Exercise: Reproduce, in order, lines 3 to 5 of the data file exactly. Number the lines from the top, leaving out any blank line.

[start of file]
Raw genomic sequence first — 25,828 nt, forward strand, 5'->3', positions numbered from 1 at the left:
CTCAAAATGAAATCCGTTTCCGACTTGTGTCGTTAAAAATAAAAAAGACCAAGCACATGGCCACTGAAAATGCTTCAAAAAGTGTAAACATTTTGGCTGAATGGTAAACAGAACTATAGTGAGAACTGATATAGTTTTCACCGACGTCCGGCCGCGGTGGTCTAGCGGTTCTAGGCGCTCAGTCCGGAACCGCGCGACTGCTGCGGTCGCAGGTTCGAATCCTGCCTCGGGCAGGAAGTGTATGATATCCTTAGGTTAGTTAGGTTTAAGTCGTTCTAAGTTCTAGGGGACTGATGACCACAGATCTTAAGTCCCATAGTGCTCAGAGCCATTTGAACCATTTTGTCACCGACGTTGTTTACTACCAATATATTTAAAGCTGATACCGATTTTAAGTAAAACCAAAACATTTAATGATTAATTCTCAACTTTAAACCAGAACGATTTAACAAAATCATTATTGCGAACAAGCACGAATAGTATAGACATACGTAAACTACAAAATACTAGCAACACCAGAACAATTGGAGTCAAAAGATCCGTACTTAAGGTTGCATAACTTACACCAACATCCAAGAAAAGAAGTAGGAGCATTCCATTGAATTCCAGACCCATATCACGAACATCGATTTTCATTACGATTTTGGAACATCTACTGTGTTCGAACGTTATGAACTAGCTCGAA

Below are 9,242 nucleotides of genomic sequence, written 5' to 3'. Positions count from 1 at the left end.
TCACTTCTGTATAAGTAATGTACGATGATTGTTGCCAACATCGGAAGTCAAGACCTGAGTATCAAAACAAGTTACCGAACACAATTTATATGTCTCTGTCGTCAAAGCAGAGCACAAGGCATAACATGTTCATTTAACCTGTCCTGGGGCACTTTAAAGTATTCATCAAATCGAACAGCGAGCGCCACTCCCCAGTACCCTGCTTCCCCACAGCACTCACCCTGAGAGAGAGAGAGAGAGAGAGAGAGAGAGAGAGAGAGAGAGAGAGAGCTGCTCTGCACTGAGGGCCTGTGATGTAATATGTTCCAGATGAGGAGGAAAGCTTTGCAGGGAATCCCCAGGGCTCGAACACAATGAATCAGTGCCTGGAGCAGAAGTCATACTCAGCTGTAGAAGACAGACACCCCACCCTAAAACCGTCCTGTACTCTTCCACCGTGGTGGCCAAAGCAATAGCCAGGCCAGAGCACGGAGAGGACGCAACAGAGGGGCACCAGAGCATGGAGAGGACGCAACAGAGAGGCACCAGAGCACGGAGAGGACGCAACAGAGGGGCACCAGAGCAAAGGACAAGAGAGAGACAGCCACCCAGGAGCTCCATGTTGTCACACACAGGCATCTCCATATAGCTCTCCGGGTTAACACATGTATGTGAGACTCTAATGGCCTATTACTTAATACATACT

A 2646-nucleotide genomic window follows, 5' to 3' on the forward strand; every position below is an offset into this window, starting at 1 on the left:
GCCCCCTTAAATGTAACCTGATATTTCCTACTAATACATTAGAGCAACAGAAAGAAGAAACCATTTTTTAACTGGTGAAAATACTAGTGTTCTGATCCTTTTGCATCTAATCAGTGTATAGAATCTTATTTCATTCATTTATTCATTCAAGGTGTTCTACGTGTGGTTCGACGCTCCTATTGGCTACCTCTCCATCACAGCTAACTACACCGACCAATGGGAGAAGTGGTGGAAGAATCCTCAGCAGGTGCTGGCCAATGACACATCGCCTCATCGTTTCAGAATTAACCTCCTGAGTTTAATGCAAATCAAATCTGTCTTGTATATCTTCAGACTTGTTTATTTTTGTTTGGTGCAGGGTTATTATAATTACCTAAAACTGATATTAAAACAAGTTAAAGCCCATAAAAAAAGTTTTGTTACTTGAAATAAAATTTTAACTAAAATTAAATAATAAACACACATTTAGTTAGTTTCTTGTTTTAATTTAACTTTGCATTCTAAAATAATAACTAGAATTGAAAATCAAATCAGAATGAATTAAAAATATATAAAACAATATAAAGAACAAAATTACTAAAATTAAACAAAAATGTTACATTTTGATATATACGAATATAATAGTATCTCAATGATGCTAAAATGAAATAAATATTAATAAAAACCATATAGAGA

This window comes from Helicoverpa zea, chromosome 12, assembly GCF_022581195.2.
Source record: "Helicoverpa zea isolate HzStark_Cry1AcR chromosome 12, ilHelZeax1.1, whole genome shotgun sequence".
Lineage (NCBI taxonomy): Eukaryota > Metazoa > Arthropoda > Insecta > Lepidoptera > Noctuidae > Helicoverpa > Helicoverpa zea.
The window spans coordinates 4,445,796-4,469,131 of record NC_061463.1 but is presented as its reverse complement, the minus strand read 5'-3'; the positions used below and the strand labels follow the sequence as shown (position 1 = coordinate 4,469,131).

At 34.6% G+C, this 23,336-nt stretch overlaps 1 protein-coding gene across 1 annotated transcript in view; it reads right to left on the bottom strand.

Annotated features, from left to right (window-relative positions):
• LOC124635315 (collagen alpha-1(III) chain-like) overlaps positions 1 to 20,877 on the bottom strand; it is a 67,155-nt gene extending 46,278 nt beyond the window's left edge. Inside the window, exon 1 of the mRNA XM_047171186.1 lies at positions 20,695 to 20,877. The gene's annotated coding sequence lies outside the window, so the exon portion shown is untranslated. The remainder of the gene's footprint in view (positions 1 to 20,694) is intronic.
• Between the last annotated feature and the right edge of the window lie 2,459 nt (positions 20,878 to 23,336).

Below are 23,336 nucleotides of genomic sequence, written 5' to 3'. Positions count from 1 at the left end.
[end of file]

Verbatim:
Below are 9,242 nucleotides of genomic sequence, written 5' to 3'. Positions count from 1 at the left end.
TCACTTCTGTATAAGTAATGTACGATGATTGTTGCCAACATCGGAAGTCAAGACCTGAGTATCAAAACAAGTTACCGAACACAATTTATATGTCTCTGTCGTCAAAGCAGAGCACAAGGCATAACATGTTCATTTAACCTGTCCTGGGGCACTTTAAAGTATTCATCAAATCGAACAGCGAGCGCCACTCCCCAGTACCCTGCTTCCCCACAGCACTCACCCTGAGAGAGAGAGAGAGAGAGAGAGAGAGAGAGAGAGAGAGAGAGAGAGCTGCTCTGCACTGAGGGCCTGTGATGTAATATGTTCCAGATGAGGAGGAAAGCTTTGCAGGGAATCCCCAGGGCTCGAACACAATGAATCAGTGCCTGGAGCAGAAGTCATACTCAGCTGTAGAAGACAGACACCCCACCCTAAAACCGTCCTGTACTCTTCCACCGTGGTGGCCAAAGCAATAGCCAGGCCAGAGCACGGAGAGGACGCAACAGAGGGGCACCAGAGCATGGAGAGGACGCAACAGAGAGGCACCAGAGCACGGAGAGGACGCAACAGAGGGGCACCAGAGCAAAGGACAAGAGAGAGACAGCCACCCAGGAGCTCCATGTTGTCACACACAGGCATCTCCATATAGCTCTCCGGGTTAACACATGTATGTGAGACTCTAATGGCCTATTACTTAATACATACT

A 2646-nucleotide genomic window follows, 5' to 3' on the forward strand; every position below is an offset into this window, starting at 1 on the left: